"The challenge related to the R&D spend is the rising expectations of end-users for a reasonable return of investment (ROI) provided by a high number of new molecular entities (NMEs) launched in the markets. In the last few years, R&D companies have realised that their R&D ecosystems need major changes. Since the 2007 financial crisis, merger & acquisitions have become increasingly important for companies to compensate revenue losses of blockbuster patent expirations, access strategically important intellectual property (IP), exploit technology-based innovations, develop new core competencies, or fill R&D pipeline gaps. Most of the research-based companies widened the breadth of their portfolio by accessing research projects from external sources to supplement their in-house pipeline and to meet at least part of their growth objectives by product innovation. Today, 50% of the R&D pipelines of multinational companies come from external sources.

A good R&D structure is one that meets the expectations placed upon it. There is a need to define those expectations. Companies should focus on R&D structure, such as globally benchmarking products and services; tying up the funding requirements to ensure that there is no strain on the regular cash flow; embracing systems engineering and consulting, which can become a solution provider for the customer; intellectual property protection by way of patents, copy rights, trademarks on drawings, design or methods or products and processes; certifications to ensure standardisation; optimising and innovating in processes and offering modular packages of products and services; embracing diversification and encouraging multiple business units and hybrid R&D structures and creating global growth avenues; outsourcing the non-core area of operation, thus, enabling focused time into optimisation of core area; cost reduction in services by funding for R&D either via VC, crowd funding, applying to government registered services, taking rebates for development under various schemes; data analytics and software-mapped organisational operation mapping; and creating collaborative work spaces & mutually beneficial partnerships."

Arundhati, Managing Director, Plazma Technologies

"Manufacturing sector is increasingly looking at innovation to ensure productivity and growth. It is the key driver for growth and can be broadly divided into technology-driven innovation, market-driven innovation— disruptive markets, and operations or process-driven innovation. R&D functions are being pushed hard so as to increase the pace of innovation. It can help companies deliver innovative products, new technologies and operational improvements, which enhance productivity. R&D must serve the purposes of research, development, innovation and support.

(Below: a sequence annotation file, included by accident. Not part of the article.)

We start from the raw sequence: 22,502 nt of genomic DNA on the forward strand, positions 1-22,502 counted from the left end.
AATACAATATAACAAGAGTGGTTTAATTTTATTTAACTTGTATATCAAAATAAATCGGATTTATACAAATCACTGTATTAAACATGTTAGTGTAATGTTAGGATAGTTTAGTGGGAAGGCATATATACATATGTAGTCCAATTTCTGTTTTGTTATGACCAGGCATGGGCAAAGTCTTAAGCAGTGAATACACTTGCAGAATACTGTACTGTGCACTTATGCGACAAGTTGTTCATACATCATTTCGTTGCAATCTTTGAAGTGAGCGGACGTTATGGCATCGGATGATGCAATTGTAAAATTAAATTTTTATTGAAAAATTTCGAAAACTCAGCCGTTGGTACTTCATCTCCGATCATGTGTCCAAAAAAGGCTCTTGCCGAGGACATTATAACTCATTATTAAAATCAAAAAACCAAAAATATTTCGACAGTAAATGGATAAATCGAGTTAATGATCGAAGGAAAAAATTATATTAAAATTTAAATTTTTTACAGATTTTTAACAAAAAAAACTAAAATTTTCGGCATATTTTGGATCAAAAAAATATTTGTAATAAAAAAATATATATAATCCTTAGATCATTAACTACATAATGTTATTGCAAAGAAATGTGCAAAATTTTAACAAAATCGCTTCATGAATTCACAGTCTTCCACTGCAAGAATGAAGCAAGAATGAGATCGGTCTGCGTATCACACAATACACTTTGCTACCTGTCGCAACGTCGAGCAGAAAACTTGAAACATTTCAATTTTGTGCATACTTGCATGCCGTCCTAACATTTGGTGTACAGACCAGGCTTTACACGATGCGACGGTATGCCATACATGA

A well-managed R&D can provide sustained growth. However, it must be optimal and flexible in structure and organically developed R&D needs to restructure itself with systematic thoughts based on organisational needs. It should also look outside of its organisation for solutions.

Broadly, organisations can be identified as technology-driven or market-driven. Technology-driven organisations are product-focused whereas market-driven organisations are customer-focused. In technology-driven companies, innovations are fast, such as the smartphone industry. However, marketing becomes down –stream and in marketing-driven companies, R&D becomes less innovative i.e. slow and incremental. Both approaches drive businesses and evolve company strategies. However, innovation must include the contribution of marketing and R&D, i.e. a collaborative approach. Only collaborative approach will find appropriate market solutions on meeting perceivable and unperceivable demands and needs of the market.

Further, R&D must balance conflicts of short-term goals verses long-term strategic focus. It’s reorganisation must be future-flexible and responsive to rapid changes. It must have an interface with other functions, such as product development, marketing, engineering, manufacturing, service, etc. It must be structured correctly, taking into consideration the R&D strategy, resources within the organisation and outside the organisation, culture and information-flow within the organisation and the R&D performance management."

BP Poddar, Vice President — Sales & Marketing, Femco India

Image Gallery

  • Asis A Mitra, Sr GM—R&D, Seco Tools India

    Image: Seco Tools

  • Dr Emilie Barriau, Head – Global Product & Application Development, Transport & Metal, Henkel

    Image: Henkel

  • Arundhati, Managing Director, Plazma Technologies

    Image: Plazma Technologies

  • BP Poddar, Vice President — Sales & Marketing, Femco India

    Image: FEMCO